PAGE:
This system gave birth to gender norms and stereotypes, embedding these norms through the process of socialisation, in which women and men were perceived in a certain way and certain labels become associated with what it is to be women and men. Commonly women were perceived as weak, vulnerable, sexual objects so marital rape is not possible, nurturers, whose sole responsibility is taking care of the children etc and men were perceived as the providers (hunter/gatherers), physically stronger than women, alpha males, head of the household, men don’t cry, strong etc. Looking at these descriptions we see gender roles and placements for women and men in society. And this discourse/descriptions of men and women has been passed down and entrenched in our social and individual psyche. As evolved as we are, or think we are, we find ourselves at points in our life, going back to a default position. Acting on that default position, can be dependent on exposure to risk factors and protective factors, as well as being in the have or have not bracket of society.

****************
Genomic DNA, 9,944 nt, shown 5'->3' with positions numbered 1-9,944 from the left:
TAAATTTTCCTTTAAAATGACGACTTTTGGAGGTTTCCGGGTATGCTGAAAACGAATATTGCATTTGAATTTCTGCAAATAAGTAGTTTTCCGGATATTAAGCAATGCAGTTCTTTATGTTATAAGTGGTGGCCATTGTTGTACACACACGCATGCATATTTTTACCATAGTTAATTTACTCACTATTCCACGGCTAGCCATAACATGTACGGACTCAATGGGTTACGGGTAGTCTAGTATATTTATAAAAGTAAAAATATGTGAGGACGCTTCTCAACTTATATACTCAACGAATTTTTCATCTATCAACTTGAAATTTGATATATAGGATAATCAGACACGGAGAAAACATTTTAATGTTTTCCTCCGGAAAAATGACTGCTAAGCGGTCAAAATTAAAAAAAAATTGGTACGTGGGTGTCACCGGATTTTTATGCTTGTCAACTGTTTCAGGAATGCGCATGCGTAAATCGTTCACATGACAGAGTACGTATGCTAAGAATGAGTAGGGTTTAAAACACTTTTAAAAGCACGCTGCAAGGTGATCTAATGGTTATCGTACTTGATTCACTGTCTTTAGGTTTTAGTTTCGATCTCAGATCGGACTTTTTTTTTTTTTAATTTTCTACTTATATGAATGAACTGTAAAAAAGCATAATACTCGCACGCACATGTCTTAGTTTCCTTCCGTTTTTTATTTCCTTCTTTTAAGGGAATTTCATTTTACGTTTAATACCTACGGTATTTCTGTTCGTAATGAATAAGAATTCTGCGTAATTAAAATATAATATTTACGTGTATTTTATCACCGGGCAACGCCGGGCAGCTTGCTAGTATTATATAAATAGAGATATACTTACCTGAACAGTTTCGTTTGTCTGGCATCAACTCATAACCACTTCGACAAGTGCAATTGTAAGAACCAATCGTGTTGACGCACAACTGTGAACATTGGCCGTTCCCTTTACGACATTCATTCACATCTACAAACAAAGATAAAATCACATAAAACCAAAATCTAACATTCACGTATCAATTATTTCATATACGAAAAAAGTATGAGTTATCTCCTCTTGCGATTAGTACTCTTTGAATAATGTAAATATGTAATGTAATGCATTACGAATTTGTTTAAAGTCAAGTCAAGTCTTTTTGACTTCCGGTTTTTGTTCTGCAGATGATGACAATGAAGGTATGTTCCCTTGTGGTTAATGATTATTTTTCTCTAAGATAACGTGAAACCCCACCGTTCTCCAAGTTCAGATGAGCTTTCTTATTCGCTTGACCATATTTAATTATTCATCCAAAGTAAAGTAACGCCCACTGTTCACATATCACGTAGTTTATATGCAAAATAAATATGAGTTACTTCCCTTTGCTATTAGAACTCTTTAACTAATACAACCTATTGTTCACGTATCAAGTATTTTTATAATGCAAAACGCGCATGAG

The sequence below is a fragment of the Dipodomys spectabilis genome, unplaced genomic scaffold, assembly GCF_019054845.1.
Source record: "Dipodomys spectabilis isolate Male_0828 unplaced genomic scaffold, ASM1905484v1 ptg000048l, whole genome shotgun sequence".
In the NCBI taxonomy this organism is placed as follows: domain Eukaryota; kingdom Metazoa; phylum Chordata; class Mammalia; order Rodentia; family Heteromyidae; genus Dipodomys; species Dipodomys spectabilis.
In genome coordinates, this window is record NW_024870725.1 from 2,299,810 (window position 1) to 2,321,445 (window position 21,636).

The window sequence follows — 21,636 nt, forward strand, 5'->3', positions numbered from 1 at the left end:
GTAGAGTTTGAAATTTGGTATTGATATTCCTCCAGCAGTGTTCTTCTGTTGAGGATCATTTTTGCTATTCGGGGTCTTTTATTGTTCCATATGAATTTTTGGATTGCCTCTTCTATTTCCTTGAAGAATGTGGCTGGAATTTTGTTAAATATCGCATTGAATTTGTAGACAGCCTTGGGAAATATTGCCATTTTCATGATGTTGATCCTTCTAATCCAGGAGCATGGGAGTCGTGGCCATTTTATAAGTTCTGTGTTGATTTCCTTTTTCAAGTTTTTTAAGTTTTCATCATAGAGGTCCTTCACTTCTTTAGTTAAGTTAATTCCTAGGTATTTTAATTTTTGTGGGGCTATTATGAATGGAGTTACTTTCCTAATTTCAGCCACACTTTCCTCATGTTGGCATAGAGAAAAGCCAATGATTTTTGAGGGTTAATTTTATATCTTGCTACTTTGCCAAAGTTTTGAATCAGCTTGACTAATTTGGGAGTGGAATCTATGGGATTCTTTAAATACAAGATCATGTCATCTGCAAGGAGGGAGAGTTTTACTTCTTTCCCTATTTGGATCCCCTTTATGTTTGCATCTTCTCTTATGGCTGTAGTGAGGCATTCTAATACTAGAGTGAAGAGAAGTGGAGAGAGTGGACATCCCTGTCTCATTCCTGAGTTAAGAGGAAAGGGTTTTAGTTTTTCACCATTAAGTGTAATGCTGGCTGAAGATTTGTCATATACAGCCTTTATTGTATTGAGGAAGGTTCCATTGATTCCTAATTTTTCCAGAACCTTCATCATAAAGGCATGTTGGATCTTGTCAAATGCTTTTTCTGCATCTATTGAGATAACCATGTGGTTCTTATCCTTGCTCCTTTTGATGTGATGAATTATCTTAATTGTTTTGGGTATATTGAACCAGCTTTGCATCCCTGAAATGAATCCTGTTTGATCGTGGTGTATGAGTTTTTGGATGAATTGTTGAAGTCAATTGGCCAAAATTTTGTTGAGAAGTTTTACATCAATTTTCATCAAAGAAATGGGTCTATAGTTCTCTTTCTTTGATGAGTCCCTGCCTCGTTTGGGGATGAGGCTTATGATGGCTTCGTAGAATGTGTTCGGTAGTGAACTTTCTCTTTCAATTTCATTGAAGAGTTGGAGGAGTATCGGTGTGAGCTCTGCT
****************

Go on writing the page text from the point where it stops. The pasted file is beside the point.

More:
Fast forwarding to the present, we acknowledge and are grateful for the various developments in women’s rights, gender equality movements, feminists movements which have delved into the deconstruction of gender discourse, highlighting the patriarchal underpinnings of our society that form the foundation of socialisation processes. These movements have contributed to redefining women as competent, equal, powerful and pretty much that women and men can stand along side each other and see each other as equals.

However, GBV stats is telling us something else. GBV is a “general term used to capture violence that occurs as a result of the normative role expectations associated with each gender, along with the unequal power relationships between […] genders, within the context of a specific society”[3]